Bill Helmer, THPO, crafted and now implements the Big Pine Paiute Historical Preservation Ordinance, which recognizes that “Preserving and caring for historic resources will provide cultural, educational, aesthetic, inspirational, spiritual and economic benefits for present and future generations.” The tribe’s vast ancestral territory requires continual work to coordinate with federal agencies and the SHPO to identify and protect resources which are of high importance to the tribe. On behalf of the tribe, he has advocated for protection and responsible management of important traditional sites, culturally significant landscapes, and traditional ecological knowledge. Helmer’s focused, persistent, and respectful communications with agency staff have created an environment for tribal leaders to meet with decision makers and engage in productive consultation.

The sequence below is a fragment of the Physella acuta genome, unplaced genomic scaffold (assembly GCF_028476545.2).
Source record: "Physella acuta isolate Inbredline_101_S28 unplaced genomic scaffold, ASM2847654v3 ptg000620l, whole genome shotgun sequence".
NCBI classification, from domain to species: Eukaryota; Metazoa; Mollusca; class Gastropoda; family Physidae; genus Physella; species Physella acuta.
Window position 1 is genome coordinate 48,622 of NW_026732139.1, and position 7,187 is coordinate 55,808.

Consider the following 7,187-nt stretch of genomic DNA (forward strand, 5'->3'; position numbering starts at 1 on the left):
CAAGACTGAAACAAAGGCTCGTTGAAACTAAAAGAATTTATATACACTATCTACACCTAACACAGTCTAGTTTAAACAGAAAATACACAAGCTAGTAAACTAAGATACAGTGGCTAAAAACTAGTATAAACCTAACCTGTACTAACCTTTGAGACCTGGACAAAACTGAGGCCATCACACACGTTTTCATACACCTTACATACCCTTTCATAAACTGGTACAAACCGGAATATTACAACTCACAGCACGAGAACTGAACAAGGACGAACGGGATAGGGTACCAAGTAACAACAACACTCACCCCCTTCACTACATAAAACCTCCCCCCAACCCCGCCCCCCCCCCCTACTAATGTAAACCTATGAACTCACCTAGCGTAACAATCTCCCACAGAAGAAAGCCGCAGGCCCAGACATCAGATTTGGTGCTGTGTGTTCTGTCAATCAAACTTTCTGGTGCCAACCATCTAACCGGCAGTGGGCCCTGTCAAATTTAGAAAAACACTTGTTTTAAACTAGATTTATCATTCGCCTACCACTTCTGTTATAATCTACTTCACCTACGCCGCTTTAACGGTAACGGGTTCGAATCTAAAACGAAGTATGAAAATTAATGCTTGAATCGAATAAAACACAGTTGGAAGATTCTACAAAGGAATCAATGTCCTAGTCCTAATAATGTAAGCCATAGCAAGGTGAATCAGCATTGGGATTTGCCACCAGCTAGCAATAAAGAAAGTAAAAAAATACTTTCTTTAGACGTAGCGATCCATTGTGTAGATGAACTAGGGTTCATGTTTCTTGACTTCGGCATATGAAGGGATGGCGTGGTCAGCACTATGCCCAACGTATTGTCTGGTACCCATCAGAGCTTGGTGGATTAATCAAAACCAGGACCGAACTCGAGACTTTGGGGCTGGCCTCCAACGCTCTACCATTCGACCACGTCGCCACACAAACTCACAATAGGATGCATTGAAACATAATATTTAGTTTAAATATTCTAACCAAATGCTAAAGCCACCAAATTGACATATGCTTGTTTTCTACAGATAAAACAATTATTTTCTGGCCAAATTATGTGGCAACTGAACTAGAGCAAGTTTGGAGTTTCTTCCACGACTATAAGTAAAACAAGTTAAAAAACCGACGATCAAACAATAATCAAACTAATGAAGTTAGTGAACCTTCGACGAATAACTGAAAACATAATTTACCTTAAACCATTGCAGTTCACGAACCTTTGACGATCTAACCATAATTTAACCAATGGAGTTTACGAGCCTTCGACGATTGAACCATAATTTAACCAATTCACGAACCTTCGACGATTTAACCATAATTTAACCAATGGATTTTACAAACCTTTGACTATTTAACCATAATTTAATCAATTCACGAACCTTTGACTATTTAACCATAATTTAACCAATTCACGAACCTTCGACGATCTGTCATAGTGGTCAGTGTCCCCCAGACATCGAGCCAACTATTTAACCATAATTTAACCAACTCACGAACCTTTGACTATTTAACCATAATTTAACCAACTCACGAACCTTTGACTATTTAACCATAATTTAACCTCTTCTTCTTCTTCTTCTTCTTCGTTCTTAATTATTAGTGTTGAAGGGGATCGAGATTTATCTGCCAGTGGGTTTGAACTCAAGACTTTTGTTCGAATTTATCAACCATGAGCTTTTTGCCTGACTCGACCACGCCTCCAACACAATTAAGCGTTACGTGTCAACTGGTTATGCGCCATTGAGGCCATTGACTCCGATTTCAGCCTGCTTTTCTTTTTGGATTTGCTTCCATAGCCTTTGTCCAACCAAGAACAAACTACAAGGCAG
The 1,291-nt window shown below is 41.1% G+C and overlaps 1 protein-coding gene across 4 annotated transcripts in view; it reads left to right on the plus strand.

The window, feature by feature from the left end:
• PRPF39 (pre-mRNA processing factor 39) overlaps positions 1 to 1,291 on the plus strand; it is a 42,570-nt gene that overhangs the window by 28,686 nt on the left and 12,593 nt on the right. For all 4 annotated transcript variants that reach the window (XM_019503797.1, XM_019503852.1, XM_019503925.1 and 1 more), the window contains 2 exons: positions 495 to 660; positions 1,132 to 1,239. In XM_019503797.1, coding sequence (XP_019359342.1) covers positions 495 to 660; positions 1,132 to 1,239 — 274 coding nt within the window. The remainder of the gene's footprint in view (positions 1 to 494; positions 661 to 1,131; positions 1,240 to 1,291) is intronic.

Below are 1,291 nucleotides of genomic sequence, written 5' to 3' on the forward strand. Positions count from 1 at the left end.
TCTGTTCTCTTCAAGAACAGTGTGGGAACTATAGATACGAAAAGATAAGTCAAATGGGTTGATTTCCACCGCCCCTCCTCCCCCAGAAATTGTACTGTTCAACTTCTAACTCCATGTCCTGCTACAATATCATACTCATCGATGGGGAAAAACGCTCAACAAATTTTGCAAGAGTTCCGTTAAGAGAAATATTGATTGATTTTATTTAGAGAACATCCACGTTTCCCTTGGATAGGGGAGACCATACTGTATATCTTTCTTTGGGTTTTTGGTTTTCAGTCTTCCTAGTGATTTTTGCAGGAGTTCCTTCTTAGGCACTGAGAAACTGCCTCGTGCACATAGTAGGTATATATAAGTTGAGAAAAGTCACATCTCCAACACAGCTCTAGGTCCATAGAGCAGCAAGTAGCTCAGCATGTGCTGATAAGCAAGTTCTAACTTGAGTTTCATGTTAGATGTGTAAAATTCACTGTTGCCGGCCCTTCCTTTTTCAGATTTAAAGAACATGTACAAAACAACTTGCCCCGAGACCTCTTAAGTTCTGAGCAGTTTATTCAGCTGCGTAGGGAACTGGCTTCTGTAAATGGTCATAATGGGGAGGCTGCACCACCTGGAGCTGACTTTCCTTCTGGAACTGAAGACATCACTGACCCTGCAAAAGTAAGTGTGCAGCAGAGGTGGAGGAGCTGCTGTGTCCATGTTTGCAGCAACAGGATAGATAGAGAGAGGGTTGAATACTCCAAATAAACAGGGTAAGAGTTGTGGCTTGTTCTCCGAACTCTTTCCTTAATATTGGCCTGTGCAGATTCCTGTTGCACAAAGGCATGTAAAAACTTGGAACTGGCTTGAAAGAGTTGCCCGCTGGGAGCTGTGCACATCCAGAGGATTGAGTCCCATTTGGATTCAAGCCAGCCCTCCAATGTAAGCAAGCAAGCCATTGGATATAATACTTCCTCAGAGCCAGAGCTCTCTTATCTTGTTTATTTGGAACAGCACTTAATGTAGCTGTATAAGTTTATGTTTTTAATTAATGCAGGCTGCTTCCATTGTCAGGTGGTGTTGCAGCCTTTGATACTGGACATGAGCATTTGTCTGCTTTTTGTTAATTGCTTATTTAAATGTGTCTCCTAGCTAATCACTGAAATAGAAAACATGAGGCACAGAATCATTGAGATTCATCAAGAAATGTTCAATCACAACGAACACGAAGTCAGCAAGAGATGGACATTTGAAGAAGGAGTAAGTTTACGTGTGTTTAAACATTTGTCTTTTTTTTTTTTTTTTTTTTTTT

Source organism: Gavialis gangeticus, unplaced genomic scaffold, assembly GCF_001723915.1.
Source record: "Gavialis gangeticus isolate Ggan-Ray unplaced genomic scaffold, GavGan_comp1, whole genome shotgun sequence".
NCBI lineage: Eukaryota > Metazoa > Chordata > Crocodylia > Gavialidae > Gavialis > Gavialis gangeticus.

Michelle Pierce, Lake City, Colorado CLG, has served Lake City’s 425 citizens for more than a quarter century. She has transcended politics and personality issues and cultivated a mature, award-winning CLG program. Pierce was fundamental in the certification of the Lake City government in 1986 and since that time she has successfully overseen a number of CLG grant funded projects that have helped the community identify and recognize its diverse heritage. She wrote and administered four Colorado State Historic Fund grants that provided support for survey, nomination, and rehabilitation projects. Collaborating with Hinsdale County and the local chamber of commerce, Pierce worked to promote heritage tourism and was instrumental in the designation of downtown Lake City as both a Preserve America Community and a Colorado Main Street. Colorado Preservation, Inc. awarded Lake City a 2012 State Honor Award for Excellence in Historic Preservation Promotion.